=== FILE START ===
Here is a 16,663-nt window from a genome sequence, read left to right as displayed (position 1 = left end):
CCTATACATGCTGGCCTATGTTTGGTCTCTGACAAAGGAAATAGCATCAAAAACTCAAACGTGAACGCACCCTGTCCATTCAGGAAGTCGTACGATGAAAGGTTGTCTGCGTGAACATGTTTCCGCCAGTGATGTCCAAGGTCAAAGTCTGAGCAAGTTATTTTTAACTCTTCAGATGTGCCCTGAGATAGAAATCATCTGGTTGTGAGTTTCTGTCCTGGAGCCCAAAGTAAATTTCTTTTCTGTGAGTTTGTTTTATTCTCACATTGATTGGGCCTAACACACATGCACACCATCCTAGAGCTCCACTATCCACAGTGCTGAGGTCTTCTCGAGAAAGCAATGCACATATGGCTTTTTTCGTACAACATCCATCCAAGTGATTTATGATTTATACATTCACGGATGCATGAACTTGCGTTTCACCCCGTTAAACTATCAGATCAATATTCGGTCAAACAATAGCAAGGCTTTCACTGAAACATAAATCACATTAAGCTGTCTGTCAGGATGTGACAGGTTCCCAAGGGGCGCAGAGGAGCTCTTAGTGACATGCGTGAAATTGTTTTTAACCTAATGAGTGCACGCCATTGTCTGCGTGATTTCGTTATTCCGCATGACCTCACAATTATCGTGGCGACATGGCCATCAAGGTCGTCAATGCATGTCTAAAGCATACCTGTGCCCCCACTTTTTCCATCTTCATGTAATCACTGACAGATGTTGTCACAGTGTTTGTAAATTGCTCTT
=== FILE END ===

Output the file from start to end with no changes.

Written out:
Here is a 16,663-nt window from a genome sequence, read left to right as displayed (position 1 = left end):
CCTATACATGCTGGCCTATGTTTGGTCTCTGACAAAGGAAATAGCATCAAAAACTCAAACGTGAACGCACCCTGTCCATTCAGGAAGTCGTACGATGAAAGGTTGTCTGCGTGAACATGTTTCCGCCAGTGATGTCCAAGGTCAAAGTCTGAGCAAGTTATTTTTAACTCTTCAGATGTGCCCTGAGATAGAAATCATCTGGTTGTGAGTTTCTGTCCTGGAGCCCAAAGTAAATTTCTTTTCTGTGAGTTTGTTTTATTCTCACATTGATTGGGCCTAACACACATGCACACCATCCTAGAGCTCCACTATCCACAGTGCTGAGGTCTTCTCGAGAAAGCAATGCACATATGGCTTTTTTCGTACAACATCCATCCAAGTGATTTATGATTTATACATTCACGGATGCATGAACTTGCGTTTCACCCCGTTAAACTATCAGATCAATATTCGGTCAAACAATAGCAAGGCTTTCACTGAAACATAAATCACATTAAGCTGTCTGTCAGGATGTGACAGGTTCCCAAGGGGCGCAGAGGAGCTCTTAGTGACATGCGTGAAATTGTTTTTAACCTAATGAGTGCACGCCATTGTCTGCGTGATTTCGTTATTCCGCATGACCTCACAATTATCGTGGCGACATGGCCATCAAGGTCGTCAATGCATGTCTAAAGCATACCTGTGCCCCCACTTTTTCCATCTTCATGTAATCACTGACAGATGTTGTCACAGTGTTTGTAAATTGCTCTT